Colby-Sawyer’s M.S.N. program, co-designed by nursing leaders from Colby-Sawyer and D-H, will initially enroll a cohort of 12 part-time students from a segment of DHMC employees to fill the demand for the new role of Clinical Nurse Leader. Applications from the D-H system and other health care organizations are now being accepted for the fall semester.
Colby Sawyer College welcomed their President Elect on Tuesday. Susan D. Stuebner Ed.D will be the college’s ninth president. On a recommendation of a 12-member search committee, the College Board of Trustees unanimously approved Stuebner’s appointment. Stuebner has over two decades of experience in higher education and is currently the executive vice president and chief operating officer at Allegheny College in Meadville PA.
Stuebner replaces President Thomas Galligan Jr. who announced in September that he would not seek a third term after 10 years in office. Galligan accepted the position of dean of Louisiana State University’s Paul M. Hebert Law Center where he starts on July 1. On July 1, Stuebner will assume her duties as the college’s president.
A Dartmouth Sorority has received a one-term suspension. Dartmouth’s Organizational Adjudication Committee has suspended Kappa Delta Epsilon (KDE) sorority for one term, effective immediately. In addition, the suspension KDE will be on social and College probation through Jan.3, 2017. The disciplinary measures are in connection with the sorority’s violation of College Standards of Conduct during a social event at their house in November of 2015
The Dartmouth reports it was a Dartmouth Grad student who was found deceased by Lebanon Police last Friday. Lebanon Police found Scott Smedinghoff deceased while doing a wellness check.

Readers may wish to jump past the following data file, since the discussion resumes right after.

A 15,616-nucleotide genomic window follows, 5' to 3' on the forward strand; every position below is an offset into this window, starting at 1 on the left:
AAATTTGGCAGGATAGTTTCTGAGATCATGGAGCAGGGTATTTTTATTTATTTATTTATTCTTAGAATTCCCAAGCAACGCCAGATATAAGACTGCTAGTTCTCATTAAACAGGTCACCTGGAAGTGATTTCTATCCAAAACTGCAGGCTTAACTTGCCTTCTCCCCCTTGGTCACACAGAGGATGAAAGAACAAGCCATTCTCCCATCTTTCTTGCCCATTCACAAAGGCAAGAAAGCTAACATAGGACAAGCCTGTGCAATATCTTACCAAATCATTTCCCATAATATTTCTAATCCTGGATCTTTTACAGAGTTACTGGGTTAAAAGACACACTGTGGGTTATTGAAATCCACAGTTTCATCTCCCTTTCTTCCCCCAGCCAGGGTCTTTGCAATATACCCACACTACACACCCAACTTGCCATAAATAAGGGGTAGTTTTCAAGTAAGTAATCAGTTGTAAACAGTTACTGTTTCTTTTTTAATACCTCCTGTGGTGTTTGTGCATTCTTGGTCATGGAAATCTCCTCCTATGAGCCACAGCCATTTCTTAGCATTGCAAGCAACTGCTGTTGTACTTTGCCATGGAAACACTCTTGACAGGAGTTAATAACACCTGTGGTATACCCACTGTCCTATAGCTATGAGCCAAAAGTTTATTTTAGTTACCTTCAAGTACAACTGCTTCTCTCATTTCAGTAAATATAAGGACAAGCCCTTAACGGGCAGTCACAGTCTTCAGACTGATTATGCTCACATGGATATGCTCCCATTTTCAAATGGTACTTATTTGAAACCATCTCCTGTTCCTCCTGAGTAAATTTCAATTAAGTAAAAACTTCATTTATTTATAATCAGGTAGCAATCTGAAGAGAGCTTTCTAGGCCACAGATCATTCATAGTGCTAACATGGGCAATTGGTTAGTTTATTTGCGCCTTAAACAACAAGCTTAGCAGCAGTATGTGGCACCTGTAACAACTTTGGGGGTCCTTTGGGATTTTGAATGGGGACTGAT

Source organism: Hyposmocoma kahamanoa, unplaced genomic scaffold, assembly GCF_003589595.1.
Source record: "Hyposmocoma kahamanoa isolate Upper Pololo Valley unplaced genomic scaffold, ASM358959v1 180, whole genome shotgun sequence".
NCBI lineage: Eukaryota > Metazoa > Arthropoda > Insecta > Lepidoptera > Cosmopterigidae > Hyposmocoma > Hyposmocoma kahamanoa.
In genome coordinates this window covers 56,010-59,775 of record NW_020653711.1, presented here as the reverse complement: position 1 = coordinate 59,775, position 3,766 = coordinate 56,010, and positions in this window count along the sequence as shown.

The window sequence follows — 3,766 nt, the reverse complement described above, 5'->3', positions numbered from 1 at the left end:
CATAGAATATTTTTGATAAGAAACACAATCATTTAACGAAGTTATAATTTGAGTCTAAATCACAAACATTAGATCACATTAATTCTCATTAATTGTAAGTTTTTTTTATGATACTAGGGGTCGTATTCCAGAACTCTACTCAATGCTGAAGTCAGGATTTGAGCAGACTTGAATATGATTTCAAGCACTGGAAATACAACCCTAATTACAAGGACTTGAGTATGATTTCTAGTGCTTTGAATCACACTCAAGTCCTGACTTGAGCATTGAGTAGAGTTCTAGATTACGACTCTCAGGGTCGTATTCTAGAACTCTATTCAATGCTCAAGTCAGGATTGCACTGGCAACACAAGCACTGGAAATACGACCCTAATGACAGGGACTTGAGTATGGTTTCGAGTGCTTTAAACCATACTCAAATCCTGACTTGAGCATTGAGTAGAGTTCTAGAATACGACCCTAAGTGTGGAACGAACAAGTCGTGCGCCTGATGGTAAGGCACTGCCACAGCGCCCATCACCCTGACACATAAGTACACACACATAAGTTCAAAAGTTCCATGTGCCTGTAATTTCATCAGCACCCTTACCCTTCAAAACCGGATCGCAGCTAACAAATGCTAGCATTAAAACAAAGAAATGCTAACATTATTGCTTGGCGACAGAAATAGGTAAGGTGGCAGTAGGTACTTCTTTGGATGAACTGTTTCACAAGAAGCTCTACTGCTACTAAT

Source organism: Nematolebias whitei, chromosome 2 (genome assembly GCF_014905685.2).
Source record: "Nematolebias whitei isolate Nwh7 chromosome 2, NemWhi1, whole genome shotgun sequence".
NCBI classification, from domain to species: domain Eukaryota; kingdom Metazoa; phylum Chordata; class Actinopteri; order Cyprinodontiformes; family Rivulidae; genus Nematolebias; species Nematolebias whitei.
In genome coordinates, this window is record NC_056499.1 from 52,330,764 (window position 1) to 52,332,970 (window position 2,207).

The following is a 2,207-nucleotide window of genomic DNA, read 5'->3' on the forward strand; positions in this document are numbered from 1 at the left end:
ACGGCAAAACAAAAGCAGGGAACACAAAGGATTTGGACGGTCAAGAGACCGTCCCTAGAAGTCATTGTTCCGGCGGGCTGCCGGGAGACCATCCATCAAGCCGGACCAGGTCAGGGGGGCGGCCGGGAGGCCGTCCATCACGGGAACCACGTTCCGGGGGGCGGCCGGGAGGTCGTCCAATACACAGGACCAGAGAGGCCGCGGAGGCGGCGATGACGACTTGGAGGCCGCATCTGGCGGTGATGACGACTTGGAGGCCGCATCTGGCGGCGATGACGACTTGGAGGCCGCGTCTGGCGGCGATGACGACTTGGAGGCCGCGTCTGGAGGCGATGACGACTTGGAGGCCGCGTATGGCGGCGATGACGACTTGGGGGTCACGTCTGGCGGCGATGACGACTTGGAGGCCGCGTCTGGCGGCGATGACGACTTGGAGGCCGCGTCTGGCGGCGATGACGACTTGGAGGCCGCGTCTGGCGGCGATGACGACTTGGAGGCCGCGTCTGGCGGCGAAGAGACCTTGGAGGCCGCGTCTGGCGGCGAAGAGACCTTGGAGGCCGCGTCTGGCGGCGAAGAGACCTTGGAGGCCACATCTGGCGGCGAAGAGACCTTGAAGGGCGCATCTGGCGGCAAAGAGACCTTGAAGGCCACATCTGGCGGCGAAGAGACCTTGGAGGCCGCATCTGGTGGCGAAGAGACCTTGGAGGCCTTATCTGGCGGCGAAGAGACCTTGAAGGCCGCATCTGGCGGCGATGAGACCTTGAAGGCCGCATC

Smedinhoff 28 earned his bachelor degree in mathematics and physics from Williams College and was a fourth year doctoral student in Dartmouth’s mathematic department.
Smedinhoff was involved in music through the Hopkins Center, most notably as a pianist for the Dartmouth Wind Ensemble. He was also choir director at the First Congregational Church in Thetford, Vermont. Smedinhoff’s death is still under investigation.
Colby Sawyer College is getting a new arts building. The college’s Board of Trustees approved the plans for the facility earlier this week. The 15,000 square foot space will be home to studios, a state-of-the-art black box theater and a fine art galleria with views of Mt. Kearsarge in addition to offices for faculty, storage space and outdoor art areas. A final design will be presented in July of 2016 for the $7 million dollar project. Construction is expected to start in August.
Fundraising efforts will allow the college to complete the project without any new debt. The S/L/A/M Collaborative of Glastonbury, CT will design the building.
Dartmouth College announced details of “Moving Dartmouth Forward” residential communities on Monday. Six new residential communities based in current residence halls will start housing students next fall. .
College President Phil Hanlon’s “Moving Dartmouth Forward” and the creation of residential communities was announced as part of policy initiative this past January. This fall a student advisory committee was formed and three working groups of students, staff and house professors were formed to contribute to the residential community plan. Houses will each have programming budgets as well, for events from field trips, social gatherings and performances to service, house dinners and athletics, according to the press release.